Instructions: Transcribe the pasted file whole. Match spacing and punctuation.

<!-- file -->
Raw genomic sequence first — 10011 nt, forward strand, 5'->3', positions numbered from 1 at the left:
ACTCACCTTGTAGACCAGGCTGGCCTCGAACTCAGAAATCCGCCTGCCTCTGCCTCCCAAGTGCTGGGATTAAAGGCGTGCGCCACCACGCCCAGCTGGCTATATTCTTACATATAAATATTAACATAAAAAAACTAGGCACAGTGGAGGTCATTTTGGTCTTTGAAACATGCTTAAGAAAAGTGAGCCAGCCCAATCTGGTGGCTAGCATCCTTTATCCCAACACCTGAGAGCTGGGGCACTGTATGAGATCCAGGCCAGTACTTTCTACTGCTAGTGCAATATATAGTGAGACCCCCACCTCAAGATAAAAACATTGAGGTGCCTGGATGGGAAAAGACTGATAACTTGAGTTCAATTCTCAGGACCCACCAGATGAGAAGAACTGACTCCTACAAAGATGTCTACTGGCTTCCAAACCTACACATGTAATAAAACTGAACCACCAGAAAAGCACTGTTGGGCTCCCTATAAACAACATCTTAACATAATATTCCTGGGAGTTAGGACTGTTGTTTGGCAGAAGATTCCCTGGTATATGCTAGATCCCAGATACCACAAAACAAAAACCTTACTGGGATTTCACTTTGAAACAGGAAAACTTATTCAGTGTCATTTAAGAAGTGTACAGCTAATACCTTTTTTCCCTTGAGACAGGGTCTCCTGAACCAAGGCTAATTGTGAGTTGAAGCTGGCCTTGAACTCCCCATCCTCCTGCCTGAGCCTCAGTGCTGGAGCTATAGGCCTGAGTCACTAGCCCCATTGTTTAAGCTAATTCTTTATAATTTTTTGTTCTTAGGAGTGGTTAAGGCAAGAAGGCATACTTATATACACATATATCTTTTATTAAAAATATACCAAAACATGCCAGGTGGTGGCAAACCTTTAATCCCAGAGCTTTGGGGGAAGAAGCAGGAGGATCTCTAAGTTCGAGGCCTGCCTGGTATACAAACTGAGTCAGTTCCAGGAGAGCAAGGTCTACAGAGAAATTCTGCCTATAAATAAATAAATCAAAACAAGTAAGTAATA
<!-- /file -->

Raw genomic sequence first — 10011 nt, forward strand, 5'->3', positions numbered from 1 at the left:
ACTCACCTTGTAGACCAGGCTGGCCTCGAACTCAGAAATCCGCCTGCCTCTGCCTCCCAAGTGCTGGGATTAAAGGCGTGCGCCACCACGCCCAGCTGGCTATATTCTTACATATAAATATTAACATAAAAAAACTAGGCACAGTGGAGGTCATTTTGGTCTTTGAAACATGCTTAAGAAAAGTGAGCCAGCCCAATCTGGTGGCTAGCATCCTTTATCCCAACACCTGAGAGCTGGGGCACTGTATGAGATCCAGGCCAGTACTTTCTACTGCTAGTGCAATATATAGTGAGACCCCCACCTCAAGATAAAAACATTGAGGTGCCTGGATGGGAAAAGACTGATAACTTGAGTTCAATTCTCAGGACCCACCAGATGAGAAGAACTGACTCCTACAAAGATGTCTACTGGCTTCCAAACCTACACATGTAATAAAACTGAACCACCAGAAAAGCACTGTTGGGCTCCCTATAAACAACATCTTAACATAATATTCCTGGGAGTTAGGACTGTTGTTTGGCAGAAGATTCCCTGGTATATGCTAGATCCCAGATACCACAAAACAAAAACCTTACTGGGATTTCACTTTGAAACAGGAAAACTTATTCAGTGTCATTTAAGAAGTGTACAGCTAATACCTTTTTTCCCTTGAGACAGGGTCTCCTGAACCAAGGCTAATTGTGAGTTGAAGCTGGCCTTGAACTCCCCATCCTCCTGCCTGAGCCTCAGTGCTGGAGCTATAGGCCTGAGTCACTAGCCCCATTGTTTAAGCTAATTCTTTATAATTTTTTGTTCTTAGGAGTGGTTAAGGCAAGAAGGCATACTTATATACACATATATCTTTTATTAAAAATATACCAAAACATGCCAGGTGGTGGCAAACCTTTAATCCCAGAGCTTTGGGGGAAGAAGCAGGAGGATCTCTAAGTTCGAGGCCTGCCTGGTATACAAACTGAGTCAGTTCCAGGAGAGCAAGGTCTACAGAGAAATTCTGCCTATAAATAAATAAATCAAAACAAGTAAGTAATA